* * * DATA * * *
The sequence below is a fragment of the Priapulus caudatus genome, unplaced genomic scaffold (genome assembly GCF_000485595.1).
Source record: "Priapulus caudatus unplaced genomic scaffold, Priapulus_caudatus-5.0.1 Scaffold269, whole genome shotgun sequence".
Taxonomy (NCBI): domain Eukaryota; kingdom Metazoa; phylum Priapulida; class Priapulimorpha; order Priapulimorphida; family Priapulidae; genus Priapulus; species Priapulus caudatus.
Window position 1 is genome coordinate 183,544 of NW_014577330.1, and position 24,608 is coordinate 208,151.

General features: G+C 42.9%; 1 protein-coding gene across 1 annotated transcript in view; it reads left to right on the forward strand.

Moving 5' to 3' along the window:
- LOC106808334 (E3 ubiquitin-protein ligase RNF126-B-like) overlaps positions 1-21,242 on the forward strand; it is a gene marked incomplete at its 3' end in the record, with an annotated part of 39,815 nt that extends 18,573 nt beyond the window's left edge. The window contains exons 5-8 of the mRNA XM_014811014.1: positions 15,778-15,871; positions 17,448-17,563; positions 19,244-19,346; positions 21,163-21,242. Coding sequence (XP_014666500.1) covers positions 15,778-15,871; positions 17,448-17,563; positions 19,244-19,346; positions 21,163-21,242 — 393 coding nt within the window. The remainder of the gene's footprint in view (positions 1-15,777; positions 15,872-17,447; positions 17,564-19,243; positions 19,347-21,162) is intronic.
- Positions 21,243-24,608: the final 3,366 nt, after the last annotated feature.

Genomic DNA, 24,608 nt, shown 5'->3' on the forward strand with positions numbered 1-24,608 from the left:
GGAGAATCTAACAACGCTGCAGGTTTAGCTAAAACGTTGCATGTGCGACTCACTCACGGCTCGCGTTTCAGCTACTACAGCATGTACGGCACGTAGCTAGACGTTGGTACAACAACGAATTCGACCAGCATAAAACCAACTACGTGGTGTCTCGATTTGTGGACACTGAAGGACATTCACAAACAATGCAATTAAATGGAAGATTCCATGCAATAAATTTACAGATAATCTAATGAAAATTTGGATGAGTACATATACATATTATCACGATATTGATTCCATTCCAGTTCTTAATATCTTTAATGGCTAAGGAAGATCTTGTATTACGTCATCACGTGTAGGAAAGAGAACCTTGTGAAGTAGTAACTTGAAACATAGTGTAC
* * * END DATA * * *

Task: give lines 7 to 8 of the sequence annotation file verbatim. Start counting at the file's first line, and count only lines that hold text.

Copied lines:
- LOC106808334 (E3 ubiquitin-protein ligase RNF126-B-like) overlaps positions 1-21,242 on the forward strand; it is a gene marked incomplete at its 3' end in the record, with an annotated part of 39,815 nt that extends 18,573 nt beyond the window's left edge. The window contains exons 5-8 of the mRNA XM_014811014.1: positions 15,778-15,871; positions 17,448-17,563; positions 19,244-19,346; positions 21,163-21,242. Coding sequence (XP_014666500.1) covers positions 15,778-15,871; positions 17,448-17,563; positions 19,244-19,346; positions 21,163-21,242 — 393 coding nt within the window. The remainder of the gene's footprint in view (positions 1-15,777; positions 15,872-17,447; positions 17,564-19,243; positions 19,347-21,162) is intronic.
- Positions 21,243-24,608: the final 3,366 nt, after the last annotated feature.